[show abstract][hide abstract] ABSTRACT: An old issue in psychological assessment is to what extent power and speed each are measured by a given intelligence test. Starting from accuracy and response time data, an approach based on posterior time limits (cut-offs of recorded response time) leads to three kinds of recoded data: time data (whether or not the response precedes the cut-off), time-accuracy data (whether or not a response is correct and precedes the cut-off), and accuracy data (as time-accuracy data, but coded as missing when not preceding the time cut-off). Each type of data can be modeled as binary responses. Speed and power are investigated through the effect of posterior time limits on two main aspects: (a) the latent variable that is measured: whether it is more power-related or more speed-related; (b) how well the latent variable (of whatever kind) is measured through the item(s). As empirical data, we use responses and response times for a verbal analogies test. The main findings are that, independent of the posterior time limit, basically the same latent speed trait was measured through the time data, and basically the same latent power trait was measured through the accuracy data, while for the time-accuracy data the nature of the latent trait moved from power to speed when the posterior time limit was reduced. It was also found that a reduction of the posterior time limit had no negative effect on the reliability of the latent trait measures (of whatever kind).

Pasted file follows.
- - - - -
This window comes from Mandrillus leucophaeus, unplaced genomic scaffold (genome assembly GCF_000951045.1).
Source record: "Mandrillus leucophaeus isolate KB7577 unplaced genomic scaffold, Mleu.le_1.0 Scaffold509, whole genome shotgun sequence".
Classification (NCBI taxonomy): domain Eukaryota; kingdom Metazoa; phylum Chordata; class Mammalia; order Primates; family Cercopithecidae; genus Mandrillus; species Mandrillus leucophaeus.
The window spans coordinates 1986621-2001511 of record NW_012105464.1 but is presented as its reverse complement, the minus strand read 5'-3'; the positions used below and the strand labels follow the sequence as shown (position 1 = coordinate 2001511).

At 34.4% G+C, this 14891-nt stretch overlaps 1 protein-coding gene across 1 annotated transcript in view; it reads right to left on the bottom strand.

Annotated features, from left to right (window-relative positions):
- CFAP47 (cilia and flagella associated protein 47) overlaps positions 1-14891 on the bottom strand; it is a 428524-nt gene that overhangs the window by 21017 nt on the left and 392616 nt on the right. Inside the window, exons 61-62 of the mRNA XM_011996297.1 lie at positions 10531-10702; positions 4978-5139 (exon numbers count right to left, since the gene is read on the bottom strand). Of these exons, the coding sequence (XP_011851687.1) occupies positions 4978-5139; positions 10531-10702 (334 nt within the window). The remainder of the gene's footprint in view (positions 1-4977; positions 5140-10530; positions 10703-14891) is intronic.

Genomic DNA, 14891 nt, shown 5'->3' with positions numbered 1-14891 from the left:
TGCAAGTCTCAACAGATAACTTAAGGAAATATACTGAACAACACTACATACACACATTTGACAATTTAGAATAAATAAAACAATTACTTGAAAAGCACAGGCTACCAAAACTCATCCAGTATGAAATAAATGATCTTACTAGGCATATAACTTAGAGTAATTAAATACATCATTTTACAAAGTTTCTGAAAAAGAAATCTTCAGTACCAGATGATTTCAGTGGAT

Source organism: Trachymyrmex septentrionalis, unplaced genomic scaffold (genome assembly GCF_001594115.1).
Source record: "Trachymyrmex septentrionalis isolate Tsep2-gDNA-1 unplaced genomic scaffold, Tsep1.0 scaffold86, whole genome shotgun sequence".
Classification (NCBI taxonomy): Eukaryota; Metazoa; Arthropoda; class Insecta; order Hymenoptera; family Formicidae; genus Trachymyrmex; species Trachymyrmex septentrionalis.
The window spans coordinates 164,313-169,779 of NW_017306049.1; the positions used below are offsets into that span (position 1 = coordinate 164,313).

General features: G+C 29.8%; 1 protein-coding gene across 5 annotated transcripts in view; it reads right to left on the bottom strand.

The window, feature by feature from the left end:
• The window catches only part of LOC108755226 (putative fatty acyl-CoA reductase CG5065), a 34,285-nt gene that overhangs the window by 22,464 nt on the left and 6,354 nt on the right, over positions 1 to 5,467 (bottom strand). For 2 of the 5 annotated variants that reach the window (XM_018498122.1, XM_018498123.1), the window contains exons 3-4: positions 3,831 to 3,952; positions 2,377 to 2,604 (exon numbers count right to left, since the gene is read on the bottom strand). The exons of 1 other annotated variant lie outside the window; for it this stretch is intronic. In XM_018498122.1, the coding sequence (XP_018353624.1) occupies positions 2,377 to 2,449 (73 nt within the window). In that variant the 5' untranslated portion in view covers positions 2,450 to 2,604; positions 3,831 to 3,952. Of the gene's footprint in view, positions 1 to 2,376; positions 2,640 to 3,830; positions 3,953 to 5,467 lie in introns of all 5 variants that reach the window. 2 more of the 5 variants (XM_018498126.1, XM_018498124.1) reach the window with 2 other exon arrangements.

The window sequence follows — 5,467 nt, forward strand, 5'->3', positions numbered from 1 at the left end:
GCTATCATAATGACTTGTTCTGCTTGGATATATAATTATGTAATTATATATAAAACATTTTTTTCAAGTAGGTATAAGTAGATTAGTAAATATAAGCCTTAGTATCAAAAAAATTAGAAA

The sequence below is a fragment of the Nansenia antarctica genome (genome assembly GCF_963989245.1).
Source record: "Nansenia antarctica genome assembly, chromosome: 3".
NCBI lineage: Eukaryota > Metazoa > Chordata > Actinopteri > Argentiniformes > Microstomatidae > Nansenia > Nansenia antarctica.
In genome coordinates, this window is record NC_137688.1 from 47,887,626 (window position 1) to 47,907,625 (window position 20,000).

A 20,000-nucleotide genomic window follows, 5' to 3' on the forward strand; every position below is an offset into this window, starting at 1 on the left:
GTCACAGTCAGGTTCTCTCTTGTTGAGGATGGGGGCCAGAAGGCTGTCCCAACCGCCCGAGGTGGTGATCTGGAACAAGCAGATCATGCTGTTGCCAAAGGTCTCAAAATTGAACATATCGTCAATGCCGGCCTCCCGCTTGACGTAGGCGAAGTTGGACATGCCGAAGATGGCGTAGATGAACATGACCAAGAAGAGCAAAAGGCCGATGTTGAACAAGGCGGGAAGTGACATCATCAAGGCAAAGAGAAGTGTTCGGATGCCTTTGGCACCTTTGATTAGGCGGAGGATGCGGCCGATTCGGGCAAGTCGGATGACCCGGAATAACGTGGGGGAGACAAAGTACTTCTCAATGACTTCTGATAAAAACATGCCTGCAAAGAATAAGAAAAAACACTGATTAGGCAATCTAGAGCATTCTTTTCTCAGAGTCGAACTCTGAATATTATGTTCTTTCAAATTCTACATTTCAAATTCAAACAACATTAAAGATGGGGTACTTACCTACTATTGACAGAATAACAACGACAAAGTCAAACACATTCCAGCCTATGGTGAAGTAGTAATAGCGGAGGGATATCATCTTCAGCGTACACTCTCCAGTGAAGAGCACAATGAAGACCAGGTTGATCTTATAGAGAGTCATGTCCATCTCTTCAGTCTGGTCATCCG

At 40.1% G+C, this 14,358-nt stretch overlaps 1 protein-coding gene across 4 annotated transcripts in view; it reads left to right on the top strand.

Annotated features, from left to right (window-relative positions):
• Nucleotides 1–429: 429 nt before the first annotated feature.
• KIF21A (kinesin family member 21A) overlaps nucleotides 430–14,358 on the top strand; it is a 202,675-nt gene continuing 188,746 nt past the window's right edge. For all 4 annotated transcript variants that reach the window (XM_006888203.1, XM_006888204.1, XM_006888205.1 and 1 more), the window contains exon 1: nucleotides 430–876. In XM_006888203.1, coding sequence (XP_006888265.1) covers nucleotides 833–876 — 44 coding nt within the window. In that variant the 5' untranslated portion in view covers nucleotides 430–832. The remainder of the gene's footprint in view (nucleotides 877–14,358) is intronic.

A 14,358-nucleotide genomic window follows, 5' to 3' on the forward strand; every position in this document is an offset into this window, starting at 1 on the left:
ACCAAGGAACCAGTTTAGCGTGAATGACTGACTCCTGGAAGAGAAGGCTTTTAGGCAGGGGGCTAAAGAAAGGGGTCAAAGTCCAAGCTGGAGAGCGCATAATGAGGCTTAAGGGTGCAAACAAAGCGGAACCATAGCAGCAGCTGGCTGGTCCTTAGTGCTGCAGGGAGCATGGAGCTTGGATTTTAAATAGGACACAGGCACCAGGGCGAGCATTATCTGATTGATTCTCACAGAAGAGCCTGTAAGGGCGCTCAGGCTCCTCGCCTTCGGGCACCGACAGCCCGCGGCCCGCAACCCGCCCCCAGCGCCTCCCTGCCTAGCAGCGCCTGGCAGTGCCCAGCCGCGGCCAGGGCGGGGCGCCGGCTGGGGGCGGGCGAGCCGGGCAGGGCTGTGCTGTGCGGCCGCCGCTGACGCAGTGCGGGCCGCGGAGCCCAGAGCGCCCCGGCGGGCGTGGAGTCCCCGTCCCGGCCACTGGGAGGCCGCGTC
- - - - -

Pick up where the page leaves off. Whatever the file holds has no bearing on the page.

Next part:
[show abstract][hide abstract] ABSTRACT: The models used in this article are secondary dimension mixture models with the potential to explain differential item functioning (DIF) between latent classes, called latent DIF. The focus is on models with a secondary dimension that is at the same time specific to the DIF latent class and linked to an item property. A description of the models is provided along with a means of estimating model parameters using easily available software and a description of how the models behave in two applications. One application concerns a test that is sensitive to speededness and the other is based on an arithmetic operations test where the division items show latent DIF.